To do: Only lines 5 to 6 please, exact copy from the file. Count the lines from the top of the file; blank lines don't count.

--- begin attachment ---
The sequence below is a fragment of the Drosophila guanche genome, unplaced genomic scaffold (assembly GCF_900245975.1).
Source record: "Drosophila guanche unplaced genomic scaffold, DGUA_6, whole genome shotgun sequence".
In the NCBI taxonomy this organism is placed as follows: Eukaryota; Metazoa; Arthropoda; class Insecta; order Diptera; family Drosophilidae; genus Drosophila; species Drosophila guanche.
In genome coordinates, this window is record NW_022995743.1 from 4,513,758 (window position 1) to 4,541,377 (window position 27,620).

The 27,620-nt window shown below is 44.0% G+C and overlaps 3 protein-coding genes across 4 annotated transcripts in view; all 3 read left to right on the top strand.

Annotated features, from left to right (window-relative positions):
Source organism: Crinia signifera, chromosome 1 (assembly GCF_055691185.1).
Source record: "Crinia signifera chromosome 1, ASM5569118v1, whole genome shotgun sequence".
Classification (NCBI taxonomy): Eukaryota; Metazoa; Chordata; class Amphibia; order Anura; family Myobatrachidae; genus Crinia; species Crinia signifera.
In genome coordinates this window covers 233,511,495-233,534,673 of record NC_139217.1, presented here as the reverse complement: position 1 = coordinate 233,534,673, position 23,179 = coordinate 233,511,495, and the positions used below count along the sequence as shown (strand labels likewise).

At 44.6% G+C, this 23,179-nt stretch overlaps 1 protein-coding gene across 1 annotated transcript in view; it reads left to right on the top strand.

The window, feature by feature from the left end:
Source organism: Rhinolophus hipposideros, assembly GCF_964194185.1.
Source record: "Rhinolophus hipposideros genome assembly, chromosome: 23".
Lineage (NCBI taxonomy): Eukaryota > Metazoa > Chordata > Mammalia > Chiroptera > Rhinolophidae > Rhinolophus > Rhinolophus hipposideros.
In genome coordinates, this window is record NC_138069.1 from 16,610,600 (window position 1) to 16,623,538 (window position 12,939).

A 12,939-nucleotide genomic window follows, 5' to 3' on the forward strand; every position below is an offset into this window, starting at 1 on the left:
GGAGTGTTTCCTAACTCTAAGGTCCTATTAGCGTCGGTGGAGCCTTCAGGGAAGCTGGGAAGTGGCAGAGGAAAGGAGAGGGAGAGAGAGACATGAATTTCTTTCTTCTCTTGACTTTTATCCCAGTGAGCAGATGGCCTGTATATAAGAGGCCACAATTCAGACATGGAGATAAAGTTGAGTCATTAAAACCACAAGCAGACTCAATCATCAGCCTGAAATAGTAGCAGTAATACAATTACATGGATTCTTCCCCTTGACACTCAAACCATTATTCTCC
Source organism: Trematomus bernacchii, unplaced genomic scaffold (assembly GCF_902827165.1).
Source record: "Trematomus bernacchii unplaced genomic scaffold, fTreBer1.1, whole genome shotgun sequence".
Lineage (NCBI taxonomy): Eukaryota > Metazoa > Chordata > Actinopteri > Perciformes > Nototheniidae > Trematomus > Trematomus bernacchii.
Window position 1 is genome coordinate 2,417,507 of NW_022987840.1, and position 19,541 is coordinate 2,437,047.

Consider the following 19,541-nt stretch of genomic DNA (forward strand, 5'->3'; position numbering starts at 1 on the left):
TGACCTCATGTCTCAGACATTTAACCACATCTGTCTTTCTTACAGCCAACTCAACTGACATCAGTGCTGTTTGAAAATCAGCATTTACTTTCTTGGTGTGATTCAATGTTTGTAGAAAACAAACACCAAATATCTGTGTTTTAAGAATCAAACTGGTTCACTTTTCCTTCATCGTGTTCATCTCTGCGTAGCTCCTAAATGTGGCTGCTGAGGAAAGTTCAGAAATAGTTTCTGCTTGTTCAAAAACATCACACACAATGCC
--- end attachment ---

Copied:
The 27,620-nt window shown below is 44.0% G+C and overlaps 3 protein-coding genes across 4 annotated transcripts in view; all 3 read left to right on the top strand.

Annotated features, from left to right (window-relative positions):